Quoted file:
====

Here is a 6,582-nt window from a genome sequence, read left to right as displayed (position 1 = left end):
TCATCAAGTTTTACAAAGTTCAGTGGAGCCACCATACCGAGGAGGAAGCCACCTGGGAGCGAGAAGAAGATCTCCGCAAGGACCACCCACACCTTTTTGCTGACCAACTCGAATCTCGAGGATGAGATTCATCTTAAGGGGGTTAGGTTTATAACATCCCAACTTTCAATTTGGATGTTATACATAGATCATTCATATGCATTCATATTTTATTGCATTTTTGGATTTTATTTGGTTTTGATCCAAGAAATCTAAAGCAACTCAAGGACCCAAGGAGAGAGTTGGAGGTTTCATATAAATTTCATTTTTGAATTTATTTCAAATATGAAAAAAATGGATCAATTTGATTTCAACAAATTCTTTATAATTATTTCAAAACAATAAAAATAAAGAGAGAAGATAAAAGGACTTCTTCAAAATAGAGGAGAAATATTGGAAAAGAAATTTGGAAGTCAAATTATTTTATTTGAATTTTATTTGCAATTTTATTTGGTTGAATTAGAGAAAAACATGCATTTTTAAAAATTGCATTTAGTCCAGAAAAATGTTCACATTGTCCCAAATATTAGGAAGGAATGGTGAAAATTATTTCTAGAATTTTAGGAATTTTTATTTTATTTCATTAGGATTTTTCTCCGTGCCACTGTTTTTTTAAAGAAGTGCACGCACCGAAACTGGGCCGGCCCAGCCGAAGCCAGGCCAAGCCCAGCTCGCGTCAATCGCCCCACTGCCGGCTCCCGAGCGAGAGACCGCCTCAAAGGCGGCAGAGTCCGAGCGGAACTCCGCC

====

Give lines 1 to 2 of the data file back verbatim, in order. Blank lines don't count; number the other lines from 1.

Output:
Here is a 6,582-nt window from a genome sequence, read left to right as displayed (position 1 = left end):
TCATCAAGTTTTACAAAGTTCAGTGGAGCCACCATACCGAGGAGGAAGCCACCTGGGAGCGAGAAGAAGATCTCCGCAAGGACCACCCACACCTTTTTGCTGACCAACTCGAATCTCGAGGATGAGATTCATCTTAAGGGGGTTAGGTTTATAACATCCCAACTTTCAATTTGGATGTTATACATAGATCATTCATATGCATTCATATTTTATTGCATTTTTGGATTTTATTTGGTTTTGATCCAAGAAATCTAAAGCAACTCAAGGACCCAAGGAGAGAGTTGGAGGTTTCATATAAATTTCATTTTTGAATTTATTTCAAATATGAAAAAAATGGATCAATTTGATTTCAACAAATTCTTTATAATTATTTCAAAACAATAAAAATAAAGAGAGAAGATAAAAGGACTTCTTCAAAATAGAGGAGAAATATTGGAAAAGAAATTTGGAAGTCAAATTATTTTATTTGAATTTTATTTGCAATTTTATTTGGTTGAATTAGAGAAAAACATGCATTTTTAAAAATTGCATTTAGTCCAGAAAAATGTTCACATTGTCCCAAATATTAGGAAGGAATGGTGAAAATTATTTCTAGAATTTTAGGAATTTTTATTTTATTTCATTAGGATTTTTCTCCGTGCCACTGTTTTTTTAAAGAAGTGCACGCACCGAAACTGGGCCGGCCCAGCCGAAGCCAGGCCAAGCCCAGCTCGCGTCAATCGCCCCACTGCCGGCTCCCGAGCGAGAGACCGCCTCAAAGGCGGCAGAGTCCGAGCGGAACTCCGCC